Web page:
Ash Tree Merce/Flickr

Ash Tree

Did You Know?

  • Once a popular deciduous tree used commonly in streetscapes and gardens
  • It establishes in bushland and grasslands and also along stream banks and drainage lines
  • It out-competes native plants for moisture, light and nutrients and takes over these areas
FactBox Image

Large deciduous tree with yellow leaves in autumn, around 20 m high. Also known as the Desert Ash.

Leaves are comprised of leaflets. Has brown buds in winter. Many flowers in spring and fruit.


14 - 20cm long, usually 5 - 7 (occasionally 13) leaflets, which are each 5 - 8 cm long and 0.7 - 2 cm wide. Serrated edges with pointed leaf tips. Bright and shiny green on upper side and dark and pale on underside.


Many inconspicuous flowers with no sepals or petals. Red to purple anthers (pollen-bearing part of a flower).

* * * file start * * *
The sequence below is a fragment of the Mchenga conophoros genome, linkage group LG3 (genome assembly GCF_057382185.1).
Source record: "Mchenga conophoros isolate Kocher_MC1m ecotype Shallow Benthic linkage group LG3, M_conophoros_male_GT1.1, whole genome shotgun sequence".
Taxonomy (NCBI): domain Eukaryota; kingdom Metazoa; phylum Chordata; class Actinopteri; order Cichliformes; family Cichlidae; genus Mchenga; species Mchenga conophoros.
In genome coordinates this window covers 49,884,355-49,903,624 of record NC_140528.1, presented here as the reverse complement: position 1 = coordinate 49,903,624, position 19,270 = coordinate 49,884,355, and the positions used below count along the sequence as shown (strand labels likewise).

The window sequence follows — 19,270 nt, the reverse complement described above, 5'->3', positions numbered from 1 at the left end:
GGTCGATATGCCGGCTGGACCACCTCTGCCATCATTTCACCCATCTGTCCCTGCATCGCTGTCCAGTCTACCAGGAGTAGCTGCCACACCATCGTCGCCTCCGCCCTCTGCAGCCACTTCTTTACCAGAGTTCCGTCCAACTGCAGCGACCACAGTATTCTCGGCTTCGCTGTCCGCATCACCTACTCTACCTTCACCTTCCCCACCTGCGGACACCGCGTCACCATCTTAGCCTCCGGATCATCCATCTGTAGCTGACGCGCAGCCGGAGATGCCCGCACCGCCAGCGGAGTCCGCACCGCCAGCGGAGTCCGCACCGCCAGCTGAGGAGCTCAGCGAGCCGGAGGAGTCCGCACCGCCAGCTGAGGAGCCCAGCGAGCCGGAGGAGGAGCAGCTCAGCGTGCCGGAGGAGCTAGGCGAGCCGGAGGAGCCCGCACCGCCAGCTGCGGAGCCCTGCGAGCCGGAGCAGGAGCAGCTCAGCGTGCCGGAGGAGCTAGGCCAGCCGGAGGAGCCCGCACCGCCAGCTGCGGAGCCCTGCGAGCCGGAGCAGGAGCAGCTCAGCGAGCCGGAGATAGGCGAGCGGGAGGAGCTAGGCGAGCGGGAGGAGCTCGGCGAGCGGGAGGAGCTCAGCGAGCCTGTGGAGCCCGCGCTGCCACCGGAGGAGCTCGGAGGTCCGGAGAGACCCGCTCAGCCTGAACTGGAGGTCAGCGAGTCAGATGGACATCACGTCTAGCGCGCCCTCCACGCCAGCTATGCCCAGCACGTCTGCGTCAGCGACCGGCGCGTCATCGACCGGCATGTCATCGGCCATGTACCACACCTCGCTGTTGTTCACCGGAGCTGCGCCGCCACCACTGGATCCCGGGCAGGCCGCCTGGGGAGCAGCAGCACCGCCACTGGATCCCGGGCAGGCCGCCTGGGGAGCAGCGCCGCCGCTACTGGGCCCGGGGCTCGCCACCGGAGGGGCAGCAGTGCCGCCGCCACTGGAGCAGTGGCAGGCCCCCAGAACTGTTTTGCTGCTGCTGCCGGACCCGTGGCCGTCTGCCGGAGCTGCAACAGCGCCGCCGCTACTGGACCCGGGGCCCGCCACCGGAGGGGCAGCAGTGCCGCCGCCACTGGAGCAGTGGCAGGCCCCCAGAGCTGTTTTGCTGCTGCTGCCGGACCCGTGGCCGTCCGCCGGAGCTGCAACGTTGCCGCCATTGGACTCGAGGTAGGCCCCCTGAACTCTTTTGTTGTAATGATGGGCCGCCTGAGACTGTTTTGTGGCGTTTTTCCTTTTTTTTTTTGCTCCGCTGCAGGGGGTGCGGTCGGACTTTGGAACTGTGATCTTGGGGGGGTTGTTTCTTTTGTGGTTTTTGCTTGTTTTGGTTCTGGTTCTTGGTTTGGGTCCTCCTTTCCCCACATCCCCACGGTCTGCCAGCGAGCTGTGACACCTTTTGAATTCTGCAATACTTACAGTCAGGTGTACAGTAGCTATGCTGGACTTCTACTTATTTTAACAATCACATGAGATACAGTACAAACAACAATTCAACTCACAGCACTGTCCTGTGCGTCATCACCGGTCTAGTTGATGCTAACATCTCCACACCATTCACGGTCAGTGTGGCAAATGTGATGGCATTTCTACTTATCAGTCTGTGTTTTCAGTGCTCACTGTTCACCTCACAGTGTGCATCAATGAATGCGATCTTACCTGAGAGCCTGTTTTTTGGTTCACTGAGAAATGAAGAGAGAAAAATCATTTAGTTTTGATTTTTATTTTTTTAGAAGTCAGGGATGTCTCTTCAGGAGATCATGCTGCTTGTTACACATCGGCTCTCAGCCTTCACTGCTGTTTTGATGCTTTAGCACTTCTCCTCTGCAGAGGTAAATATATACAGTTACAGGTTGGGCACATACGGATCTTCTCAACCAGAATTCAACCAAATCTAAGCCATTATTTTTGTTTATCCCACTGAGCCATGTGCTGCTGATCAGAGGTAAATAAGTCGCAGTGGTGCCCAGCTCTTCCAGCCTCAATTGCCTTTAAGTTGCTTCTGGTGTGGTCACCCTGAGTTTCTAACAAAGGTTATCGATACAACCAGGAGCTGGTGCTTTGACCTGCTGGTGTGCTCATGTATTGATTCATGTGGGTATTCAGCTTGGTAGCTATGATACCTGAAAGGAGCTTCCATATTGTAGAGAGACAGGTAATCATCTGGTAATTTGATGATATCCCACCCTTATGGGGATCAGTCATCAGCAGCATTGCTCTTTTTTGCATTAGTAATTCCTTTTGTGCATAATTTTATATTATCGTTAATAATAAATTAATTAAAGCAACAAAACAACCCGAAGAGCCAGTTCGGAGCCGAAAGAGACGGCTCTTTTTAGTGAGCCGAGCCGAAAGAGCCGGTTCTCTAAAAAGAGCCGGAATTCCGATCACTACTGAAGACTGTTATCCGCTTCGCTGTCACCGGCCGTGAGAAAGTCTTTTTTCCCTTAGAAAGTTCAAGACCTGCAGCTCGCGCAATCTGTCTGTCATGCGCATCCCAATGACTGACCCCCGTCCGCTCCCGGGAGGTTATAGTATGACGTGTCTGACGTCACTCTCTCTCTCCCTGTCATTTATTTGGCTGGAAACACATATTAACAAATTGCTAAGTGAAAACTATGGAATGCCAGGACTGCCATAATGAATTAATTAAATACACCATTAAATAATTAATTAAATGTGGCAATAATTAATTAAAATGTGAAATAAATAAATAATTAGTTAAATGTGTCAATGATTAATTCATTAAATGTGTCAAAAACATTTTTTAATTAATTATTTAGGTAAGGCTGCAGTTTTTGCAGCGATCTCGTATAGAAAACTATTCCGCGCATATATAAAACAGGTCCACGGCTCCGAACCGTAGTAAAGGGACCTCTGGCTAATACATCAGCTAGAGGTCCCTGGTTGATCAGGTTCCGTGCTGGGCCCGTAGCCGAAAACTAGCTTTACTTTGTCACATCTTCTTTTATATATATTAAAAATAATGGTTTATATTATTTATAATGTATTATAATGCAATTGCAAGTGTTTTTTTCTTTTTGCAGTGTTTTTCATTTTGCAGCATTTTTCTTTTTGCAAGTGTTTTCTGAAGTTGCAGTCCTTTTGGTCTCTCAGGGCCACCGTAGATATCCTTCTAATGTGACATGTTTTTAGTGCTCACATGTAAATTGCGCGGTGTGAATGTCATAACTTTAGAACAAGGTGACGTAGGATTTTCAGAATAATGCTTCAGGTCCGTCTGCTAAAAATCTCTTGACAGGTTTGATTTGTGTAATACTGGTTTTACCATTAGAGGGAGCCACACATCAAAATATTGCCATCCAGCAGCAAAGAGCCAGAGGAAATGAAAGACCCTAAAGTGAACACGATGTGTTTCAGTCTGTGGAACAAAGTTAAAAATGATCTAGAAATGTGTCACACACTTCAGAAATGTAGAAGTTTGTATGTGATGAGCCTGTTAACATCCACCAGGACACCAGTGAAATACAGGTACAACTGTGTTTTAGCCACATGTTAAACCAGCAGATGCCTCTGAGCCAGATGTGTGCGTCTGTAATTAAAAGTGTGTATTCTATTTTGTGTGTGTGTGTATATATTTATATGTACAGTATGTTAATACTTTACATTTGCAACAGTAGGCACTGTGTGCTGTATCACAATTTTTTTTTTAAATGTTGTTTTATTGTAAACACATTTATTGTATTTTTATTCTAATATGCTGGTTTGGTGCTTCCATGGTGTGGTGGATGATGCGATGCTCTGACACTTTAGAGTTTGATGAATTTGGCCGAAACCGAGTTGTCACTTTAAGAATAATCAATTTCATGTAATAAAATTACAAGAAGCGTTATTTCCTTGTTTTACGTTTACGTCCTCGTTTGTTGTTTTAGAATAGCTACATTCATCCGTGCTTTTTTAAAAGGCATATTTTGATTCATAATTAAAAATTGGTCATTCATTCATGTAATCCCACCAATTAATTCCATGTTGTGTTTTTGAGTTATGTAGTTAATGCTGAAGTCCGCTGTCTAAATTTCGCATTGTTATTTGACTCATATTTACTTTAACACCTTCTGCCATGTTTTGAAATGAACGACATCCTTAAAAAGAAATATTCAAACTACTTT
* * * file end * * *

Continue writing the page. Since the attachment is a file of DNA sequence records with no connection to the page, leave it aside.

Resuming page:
Fruits are samara (type of dry fruit that are winged to help carry the seed away on the wind). Samara are in a cluster of 6 - 10, flattened, 3 - 4 cm long with the seed confined to half the fruit.

Field Guide

Improve your identification skills. Download your Ash Tree field guide here!

Species: WhatToObserve Image

What to Observe

  • First fully open single flower

  • Full flowering (record all days)

  • End of flowering (when 95% of the flowers have faded)

  • No flowering

  • Fruits/seeds (record all days)

Climate Adaptations

Weeds are one of the main threats to biodiversity and agriculture in Australia and under climate change will become an increasing management challenge for natural resource management.

Species: WhenAndWhere Image

When and Where

When To Look

  • Flowering occurs in spring (best time to remove this weed)

Where To Look

  • Common in the Australian Capital Territory, Victoria, and South Australia
  • Also found in Tasmania, Western Australia and NSW
Species: WhatElse Image

What Else?

Similar Species

Fraxinus angustifolia subsp. Oxycarpa has grand purplish foliage in autumn whereas the Desert Ash has Yellow leaves in autumn.

Both are weeds that should be removed from natural areas.